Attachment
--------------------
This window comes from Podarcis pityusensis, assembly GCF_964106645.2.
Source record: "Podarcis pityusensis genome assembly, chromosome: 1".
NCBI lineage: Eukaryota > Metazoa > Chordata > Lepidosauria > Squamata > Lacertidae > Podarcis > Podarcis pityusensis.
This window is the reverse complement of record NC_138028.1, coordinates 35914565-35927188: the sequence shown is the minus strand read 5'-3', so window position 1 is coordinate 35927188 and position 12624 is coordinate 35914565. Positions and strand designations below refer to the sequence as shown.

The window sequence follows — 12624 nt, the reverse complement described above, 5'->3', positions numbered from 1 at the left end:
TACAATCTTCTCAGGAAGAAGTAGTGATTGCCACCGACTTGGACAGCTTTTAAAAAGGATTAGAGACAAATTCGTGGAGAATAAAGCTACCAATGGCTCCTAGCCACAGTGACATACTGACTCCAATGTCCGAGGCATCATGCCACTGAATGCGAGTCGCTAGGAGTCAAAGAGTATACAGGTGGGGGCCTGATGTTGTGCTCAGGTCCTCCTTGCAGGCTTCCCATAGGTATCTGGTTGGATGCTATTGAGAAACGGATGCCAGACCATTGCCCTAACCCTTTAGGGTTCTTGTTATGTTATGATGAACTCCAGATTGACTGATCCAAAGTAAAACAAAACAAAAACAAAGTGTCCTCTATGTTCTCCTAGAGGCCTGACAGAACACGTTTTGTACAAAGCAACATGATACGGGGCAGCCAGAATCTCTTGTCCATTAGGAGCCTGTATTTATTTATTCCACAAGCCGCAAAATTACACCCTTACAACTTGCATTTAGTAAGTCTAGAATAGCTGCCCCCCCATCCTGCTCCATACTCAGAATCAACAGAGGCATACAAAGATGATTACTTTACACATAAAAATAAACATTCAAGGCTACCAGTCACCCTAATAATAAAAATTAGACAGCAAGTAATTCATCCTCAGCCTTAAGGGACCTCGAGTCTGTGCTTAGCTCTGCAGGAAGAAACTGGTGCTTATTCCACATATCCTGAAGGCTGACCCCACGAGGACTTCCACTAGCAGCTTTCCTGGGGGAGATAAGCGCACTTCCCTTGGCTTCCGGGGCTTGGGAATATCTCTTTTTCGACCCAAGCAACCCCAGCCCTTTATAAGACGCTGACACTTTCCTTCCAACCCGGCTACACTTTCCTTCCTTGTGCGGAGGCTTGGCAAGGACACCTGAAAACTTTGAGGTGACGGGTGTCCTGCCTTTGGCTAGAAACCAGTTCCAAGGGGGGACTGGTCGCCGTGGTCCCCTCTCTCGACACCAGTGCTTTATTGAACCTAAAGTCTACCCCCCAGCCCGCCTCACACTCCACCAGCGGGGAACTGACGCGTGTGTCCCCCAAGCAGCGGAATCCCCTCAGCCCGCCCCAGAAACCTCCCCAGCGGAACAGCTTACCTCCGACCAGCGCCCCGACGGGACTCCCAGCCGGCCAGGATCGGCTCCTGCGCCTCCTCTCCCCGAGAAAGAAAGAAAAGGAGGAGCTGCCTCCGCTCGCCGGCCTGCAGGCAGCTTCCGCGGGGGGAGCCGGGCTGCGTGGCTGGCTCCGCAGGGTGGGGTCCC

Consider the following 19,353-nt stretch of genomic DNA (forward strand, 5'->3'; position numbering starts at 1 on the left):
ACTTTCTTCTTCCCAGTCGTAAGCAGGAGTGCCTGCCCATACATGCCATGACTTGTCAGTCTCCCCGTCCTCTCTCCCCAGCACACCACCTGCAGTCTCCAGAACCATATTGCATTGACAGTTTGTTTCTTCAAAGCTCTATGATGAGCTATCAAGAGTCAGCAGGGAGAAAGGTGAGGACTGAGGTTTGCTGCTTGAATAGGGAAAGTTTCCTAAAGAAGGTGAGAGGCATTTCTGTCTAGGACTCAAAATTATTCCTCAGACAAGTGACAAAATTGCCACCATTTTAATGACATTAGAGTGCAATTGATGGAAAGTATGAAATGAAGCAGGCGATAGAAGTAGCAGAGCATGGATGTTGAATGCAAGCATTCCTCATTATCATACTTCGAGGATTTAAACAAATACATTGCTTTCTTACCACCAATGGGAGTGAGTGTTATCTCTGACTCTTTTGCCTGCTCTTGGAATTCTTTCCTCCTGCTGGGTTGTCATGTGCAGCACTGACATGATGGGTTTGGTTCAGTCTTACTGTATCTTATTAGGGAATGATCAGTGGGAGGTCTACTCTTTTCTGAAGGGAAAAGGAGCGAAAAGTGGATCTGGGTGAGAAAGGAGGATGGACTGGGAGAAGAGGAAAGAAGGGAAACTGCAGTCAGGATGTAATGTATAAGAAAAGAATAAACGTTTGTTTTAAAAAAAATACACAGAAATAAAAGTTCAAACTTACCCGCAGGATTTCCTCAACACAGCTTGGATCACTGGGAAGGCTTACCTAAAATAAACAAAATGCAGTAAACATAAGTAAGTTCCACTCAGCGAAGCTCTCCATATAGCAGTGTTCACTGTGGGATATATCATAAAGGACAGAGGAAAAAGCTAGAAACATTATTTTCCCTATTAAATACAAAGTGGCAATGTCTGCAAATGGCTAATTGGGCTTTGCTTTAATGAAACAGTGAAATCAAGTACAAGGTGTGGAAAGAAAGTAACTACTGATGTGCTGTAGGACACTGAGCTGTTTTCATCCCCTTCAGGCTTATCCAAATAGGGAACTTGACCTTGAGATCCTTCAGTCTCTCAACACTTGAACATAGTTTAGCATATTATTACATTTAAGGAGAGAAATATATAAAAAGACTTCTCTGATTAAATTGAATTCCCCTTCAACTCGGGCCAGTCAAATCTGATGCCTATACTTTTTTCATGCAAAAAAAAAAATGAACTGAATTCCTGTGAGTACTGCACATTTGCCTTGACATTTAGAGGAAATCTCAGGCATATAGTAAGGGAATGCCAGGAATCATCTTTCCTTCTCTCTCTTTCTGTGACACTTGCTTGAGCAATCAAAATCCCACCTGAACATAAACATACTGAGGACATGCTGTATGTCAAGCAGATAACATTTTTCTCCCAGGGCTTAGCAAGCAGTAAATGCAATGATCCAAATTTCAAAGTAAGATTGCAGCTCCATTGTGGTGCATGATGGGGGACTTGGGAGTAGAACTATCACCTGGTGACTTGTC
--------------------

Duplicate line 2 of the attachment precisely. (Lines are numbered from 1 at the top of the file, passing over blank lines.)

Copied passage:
Source record: "Podarcis pityusensis genome assembly, chromosome: 1".